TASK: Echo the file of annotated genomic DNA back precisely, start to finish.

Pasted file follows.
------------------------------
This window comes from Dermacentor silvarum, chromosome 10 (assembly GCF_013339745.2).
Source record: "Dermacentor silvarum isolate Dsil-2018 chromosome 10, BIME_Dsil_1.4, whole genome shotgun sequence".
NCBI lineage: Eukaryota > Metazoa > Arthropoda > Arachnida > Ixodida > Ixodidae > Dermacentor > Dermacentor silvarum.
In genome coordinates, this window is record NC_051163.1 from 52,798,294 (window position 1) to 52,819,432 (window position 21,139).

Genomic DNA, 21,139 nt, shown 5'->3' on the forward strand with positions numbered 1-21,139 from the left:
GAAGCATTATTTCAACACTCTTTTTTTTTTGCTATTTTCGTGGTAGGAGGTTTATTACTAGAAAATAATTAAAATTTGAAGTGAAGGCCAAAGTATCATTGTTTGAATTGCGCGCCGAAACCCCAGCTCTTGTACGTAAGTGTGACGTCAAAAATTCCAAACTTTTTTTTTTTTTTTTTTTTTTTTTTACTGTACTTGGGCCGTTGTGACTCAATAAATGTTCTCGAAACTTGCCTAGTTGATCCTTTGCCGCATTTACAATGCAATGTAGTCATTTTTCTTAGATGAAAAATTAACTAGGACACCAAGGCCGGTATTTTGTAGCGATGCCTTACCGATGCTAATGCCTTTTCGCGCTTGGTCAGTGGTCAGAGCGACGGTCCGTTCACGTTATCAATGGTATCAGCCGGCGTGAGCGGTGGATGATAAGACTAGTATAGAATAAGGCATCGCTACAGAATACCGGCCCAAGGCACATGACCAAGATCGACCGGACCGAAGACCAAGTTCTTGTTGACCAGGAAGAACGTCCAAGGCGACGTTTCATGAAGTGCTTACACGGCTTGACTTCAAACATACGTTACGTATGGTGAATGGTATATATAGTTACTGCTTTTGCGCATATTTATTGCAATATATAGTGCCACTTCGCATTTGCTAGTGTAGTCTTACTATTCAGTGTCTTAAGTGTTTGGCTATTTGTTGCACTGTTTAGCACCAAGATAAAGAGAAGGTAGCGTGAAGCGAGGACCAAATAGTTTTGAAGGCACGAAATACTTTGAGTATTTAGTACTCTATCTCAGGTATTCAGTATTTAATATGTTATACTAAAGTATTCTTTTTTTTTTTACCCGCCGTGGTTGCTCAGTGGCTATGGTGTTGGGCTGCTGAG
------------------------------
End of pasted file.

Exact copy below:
This window comes from Dermacentor silvarum, chromosome 10 (assembly GCF_013339745.2).
Source record: "Dermacentor silvarum isolate Dsil-2018 chromosome 10, BIME_Dsil_1.4, whole genome shotgun sequence".
NCBI lineage: Eukaryota > Metazoa > Arthropoda > Arachnida > Ixodida > Ixodidae > Dermacentor > Dermacentor silvarum.
In genome coordinates, this window is record NC_051163.1 from 52,798,294 (window position 1) to 52,819,432 (window position 21,139).

Genomic DNA, 21,139 nt, shown 5'->3' on the forward strand with positions numbered 1-21,139 from the left:
GAAGCATTATTTCAACACTCTTTTTTTTTTGCTATTTTCGTGGTAGGAGGTTTATTACTAGAAAATAATTAAAATTTGAAGTGAAGGCCAAAGTATCATTGTTTGAATTGCGCGCCGAAACCCCAGCTCTTGTACGTAAGTGTGACGTCAAAAATTCCAAACTTTTTTTTTTTTTTTTTTTTTTTTTTACTGTACTTGGGCCGTTGTGACTCAATAAATGTTCTCGAAACTTGCCTAGTTGATCCTTTGCCGCATTTACAATGCAATGTAGTCATTTTTCTTAGATGAAAAATTAACTAGGACACCAAGGCCGGTATTTTGTAGCGATGCCTTACCGATGCTAATGCCTTTTCGCGCTTGGTCAGTGGTCAGAGCGACGGTCCGTTCACGTTATCAATGGTATCAGCCGGCGTGAGCGGTGGATGATAAGACTAGTATAGAATAAGGCATCGCTACAGAATACCGGCCCAAGGCACATGACCAAGATCGACCGGACCGAAGACCAAGTTCTTGTTGACCAGGAAGAACGTCCAAGGCGACGTTTCATGAAGTGCTTACACGGCTTGACTTCAAACATACGTTACGTATGGTGAATGGTATATATAGTTACTGCTTTTGCGCATATTTATTGCAATATATAGTGCCACTTCGCATTTGCTAGTGTAGTCTTACTATTCAGTGTCTTAAGTGTTTGGCTATTTGTTGCACTGTTTAGCACCAAGATAAAGAGAAGGTAGCGTGAAGCGAGGACCAAATAGTTTTGAAGGCACGAAATACTTTGAGTATTTAGTACTCTATCTCAGGTATTCAGTATTTAATATGTTATACTAAAGTATTCTTTTTTTTTTTACCCGCCGTGGTTGCTCAGTGGCTATGGTGTTGGGCTGCTGAG